Britain on Thursday announced sanctions against the Myanmar Economic Corporation (MEC) for its role "in serious human rights violations", a week after Washington cracked down on the military-linked conglomerate.
MEC and another military-linked conglomerate called Myanmar Economic Holdings Ltd (MEHL) dominate many sectors of the resource-rich Southeast Asian country's economy, including trading, alcohol, cigarettes and consumer goods.
After seizing power in February from a civilian government, Myanmar's military has regained control of state companies.
"Two months on from the start of the February coup, the Myanmar military has sunk to a new low with the wanton killing of innocent people, including children," Foreign Secretary Dominic Raab said in a statement.
"The UK's latest actions target one of the military's key funding streams and impose a further cost on them for their violations of human rights," he added.
Along with the US, Britain last week announced an assets freeze and travel ban affecting MEHL. Washington also took action against MEC.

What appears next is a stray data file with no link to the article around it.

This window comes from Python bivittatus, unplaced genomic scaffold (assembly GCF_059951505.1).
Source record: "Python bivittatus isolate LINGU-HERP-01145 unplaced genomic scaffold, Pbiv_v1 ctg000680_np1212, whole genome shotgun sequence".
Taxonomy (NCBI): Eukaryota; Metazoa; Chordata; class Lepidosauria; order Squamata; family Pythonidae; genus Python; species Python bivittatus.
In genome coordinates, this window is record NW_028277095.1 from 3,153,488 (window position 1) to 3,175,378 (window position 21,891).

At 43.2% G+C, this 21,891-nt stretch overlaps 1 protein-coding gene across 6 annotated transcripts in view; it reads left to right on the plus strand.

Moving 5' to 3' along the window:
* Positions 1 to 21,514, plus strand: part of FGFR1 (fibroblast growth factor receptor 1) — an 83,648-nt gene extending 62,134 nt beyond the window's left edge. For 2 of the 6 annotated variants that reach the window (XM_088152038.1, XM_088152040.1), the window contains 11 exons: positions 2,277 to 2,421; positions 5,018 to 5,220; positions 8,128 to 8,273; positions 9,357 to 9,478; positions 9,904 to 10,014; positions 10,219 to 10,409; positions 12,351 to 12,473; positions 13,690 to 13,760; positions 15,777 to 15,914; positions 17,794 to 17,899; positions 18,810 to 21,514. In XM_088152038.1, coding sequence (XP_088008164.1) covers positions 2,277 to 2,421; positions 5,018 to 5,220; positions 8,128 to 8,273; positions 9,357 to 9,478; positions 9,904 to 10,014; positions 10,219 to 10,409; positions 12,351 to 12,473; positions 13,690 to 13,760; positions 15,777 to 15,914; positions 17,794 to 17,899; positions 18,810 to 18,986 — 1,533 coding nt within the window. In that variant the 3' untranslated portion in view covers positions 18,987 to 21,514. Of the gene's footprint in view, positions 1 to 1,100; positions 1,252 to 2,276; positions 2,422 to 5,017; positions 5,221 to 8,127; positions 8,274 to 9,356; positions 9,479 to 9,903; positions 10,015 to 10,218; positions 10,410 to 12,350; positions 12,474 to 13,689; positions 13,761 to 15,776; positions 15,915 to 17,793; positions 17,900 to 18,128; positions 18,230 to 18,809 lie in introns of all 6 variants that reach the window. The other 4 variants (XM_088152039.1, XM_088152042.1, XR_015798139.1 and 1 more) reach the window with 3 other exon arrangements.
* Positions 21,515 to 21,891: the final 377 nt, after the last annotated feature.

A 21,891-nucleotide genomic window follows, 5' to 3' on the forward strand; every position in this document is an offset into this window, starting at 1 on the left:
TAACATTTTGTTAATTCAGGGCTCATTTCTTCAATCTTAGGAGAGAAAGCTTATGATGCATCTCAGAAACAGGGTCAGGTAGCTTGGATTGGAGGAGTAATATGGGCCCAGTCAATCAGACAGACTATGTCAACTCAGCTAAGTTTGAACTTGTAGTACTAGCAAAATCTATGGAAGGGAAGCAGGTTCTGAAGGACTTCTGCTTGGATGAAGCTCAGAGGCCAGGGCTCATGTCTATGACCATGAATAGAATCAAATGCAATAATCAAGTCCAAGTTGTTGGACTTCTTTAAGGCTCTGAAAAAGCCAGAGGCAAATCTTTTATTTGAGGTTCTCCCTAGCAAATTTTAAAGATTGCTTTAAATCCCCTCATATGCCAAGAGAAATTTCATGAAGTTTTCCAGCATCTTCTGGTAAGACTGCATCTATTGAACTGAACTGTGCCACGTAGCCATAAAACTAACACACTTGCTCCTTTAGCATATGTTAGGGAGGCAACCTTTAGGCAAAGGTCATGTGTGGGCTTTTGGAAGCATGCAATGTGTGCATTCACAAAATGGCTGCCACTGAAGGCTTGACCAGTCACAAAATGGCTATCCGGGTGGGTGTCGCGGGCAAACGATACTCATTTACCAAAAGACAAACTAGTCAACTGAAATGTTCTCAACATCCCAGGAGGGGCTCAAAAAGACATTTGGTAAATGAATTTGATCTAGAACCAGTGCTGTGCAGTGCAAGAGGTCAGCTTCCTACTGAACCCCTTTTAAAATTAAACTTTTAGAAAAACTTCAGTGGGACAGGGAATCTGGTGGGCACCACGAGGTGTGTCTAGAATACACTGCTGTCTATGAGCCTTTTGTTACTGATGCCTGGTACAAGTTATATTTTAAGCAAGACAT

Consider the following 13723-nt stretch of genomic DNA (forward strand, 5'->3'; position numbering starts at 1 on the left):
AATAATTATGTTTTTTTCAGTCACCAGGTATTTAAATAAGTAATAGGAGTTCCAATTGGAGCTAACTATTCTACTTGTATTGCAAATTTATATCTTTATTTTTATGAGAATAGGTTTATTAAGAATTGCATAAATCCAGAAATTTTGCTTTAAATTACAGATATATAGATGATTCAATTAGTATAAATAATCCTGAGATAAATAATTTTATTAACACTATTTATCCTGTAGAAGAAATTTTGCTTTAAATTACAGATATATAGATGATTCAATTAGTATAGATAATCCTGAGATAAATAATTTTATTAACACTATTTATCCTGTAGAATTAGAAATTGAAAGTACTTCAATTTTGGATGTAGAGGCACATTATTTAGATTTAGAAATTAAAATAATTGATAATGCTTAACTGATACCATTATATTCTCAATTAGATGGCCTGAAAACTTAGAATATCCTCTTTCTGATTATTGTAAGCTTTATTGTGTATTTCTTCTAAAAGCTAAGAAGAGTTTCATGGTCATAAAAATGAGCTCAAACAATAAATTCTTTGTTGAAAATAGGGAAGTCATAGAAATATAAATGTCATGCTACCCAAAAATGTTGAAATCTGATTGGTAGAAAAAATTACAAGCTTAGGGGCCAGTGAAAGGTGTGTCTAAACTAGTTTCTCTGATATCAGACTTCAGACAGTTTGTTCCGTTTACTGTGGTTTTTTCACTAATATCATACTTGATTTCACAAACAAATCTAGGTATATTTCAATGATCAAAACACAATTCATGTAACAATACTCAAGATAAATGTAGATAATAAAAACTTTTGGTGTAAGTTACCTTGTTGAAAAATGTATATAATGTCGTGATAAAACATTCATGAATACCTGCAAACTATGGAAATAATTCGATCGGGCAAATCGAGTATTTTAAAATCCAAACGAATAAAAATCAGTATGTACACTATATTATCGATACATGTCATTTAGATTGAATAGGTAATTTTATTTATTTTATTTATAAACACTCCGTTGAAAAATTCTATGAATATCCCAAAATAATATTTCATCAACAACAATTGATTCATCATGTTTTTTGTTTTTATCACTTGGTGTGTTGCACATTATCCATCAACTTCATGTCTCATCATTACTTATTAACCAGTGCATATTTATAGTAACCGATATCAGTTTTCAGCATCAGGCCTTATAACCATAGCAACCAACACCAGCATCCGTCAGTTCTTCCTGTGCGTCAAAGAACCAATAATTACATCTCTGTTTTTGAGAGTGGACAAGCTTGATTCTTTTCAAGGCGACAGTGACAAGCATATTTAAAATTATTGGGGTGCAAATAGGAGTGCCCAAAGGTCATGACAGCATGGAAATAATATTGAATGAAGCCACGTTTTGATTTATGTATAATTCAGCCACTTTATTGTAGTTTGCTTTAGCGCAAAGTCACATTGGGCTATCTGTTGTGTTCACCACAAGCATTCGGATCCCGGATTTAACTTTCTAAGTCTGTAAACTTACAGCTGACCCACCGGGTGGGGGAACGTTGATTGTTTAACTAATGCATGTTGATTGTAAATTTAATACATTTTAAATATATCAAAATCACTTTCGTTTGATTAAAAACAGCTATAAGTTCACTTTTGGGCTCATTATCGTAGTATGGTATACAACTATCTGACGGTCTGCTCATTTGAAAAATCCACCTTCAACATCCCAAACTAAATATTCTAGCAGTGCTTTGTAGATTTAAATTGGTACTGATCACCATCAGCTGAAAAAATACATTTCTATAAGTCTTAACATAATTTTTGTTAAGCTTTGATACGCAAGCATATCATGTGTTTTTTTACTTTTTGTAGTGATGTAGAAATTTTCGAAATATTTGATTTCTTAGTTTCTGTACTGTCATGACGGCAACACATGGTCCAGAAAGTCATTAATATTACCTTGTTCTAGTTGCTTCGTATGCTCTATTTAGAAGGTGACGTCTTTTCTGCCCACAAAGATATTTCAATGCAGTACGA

Britain followed suit on Thursday, saying the sanctions against MEC will be "enforced immediately for its involvement in serious human rights violations by making funds available to the military, as well as its association with senior military figures".
The designation was in response "to credible evidence that it has contributed funds to support the Myanmar military", the Foreign Office said.
Through the two highly secretive conglomerates, at least 133 companies in the country are wholly or partially overseen by generals, according to the campaign group Justice For Myanmar.
Much of the lucrative — and largely unregulated — trade in jade and rubies is controlled by military-owned businesses.
MEHL has partnerships with companies in China, Japan, South Korea and Singapore, among others.
Between 1990 and 2011, some $18 billion was paid out to current or retired military officials who hold stakes in MEHL, according to an Amnesty International report in September.